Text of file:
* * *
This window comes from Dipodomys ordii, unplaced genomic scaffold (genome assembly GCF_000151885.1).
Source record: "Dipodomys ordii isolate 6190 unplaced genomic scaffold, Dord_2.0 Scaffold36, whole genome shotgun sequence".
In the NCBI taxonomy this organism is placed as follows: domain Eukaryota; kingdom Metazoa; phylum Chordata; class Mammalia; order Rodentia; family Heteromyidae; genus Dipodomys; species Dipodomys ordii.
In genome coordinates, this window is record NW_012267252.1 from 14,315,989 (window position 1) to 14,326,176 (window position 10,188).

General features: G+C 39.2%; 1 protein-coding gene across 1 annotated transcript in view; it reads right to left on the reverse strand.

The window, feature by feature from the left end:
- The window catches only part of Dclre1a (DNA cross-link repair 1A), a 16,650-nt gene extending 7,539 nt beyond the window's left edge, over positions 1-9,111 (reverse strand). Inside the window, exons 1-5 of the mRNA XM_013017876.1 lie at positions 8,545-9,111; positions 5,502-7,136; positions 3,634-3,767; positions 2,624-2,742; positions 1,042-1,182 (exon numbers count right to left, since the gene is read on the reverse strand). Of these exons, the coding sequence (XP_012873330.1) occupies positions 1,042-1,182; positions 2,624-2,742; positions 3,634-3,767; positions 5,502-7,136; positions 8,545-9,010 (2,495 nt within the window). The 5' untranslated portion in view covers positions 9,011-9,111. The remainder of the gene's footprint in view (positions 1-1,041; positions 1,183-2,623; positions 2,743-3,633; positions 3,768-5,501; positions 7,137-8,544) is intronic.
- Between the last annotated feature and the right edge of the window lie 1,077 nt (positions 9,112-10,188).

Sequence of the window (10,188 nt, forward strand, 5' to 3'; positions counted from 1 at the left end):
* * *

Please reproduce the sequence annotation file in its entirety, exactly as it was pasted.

This window comes from Dipodomys ordii, unplaced genomic scaffold (genome assembly GCF_000151885.1).
Source record: "Dipodomys ordii isolate 6190 unplaced genomic scaffold, Dord_2.0 Scaffold36, whole genome shotgun sequence".
In the NCBI taxonomy this organism is placed as follows: domain Eukaryota; kingdom Metazoa; phylum Chordata; class Mammalia; order Rodentia; family Heteromyidae; genus Dipodomys; species Dipodomys ordii.
In genome coordinates, this window is record NW_012267252.1 from 14,315,989 (window position 1) to 14,326,176 (window position 10,188).

General features: G+C 39.2%; 1 protein-coding gene across 1 annotated transcript in view; it reads right to left on the reverse strand.

The window, feature by feature from the left end:
- The window catches only part of Dclre1a (DNA cross-link repair 1A), a 16,650-nt gene extending 7,539 nt beyond the window's left edge, over positions 1-9,111 (reverse strand). Inside the window, exons 1-5 of the mRNA XM_013017876.1 lie at positions 8,545-9,111; positions 5,502-7,136; positions 3,634-3,767; positions 2,624-2,742; positions 1,042-1,182 (exon numbers count right to left, since the gene is read on the reverse strand). Of these exons, the coding sequence (XP_012873330.1) occupies positions 1,042-1,182; positions 2,624-2,742; positions 3,634-3,767; positions 5,502-7,136; positions 8,545-9,010 (2,495 nt within the window). The 5' untranslated portion in view covers positions 9,011-9,111. The remainder of the gene's footprint in view (positions 1-1,041; positions 1,183-2,623; positions 2,743-3,633; positions 3,768-5,501; positions 7,137-8,544) is intronic.
- Between the last annotated feature and the right edge of the window lie 1,077 nt (positions 9,112-10,188).

Sequence of the window (10,188 nt, forward strand, 5' to 3'; positions counted from 1 at the left end):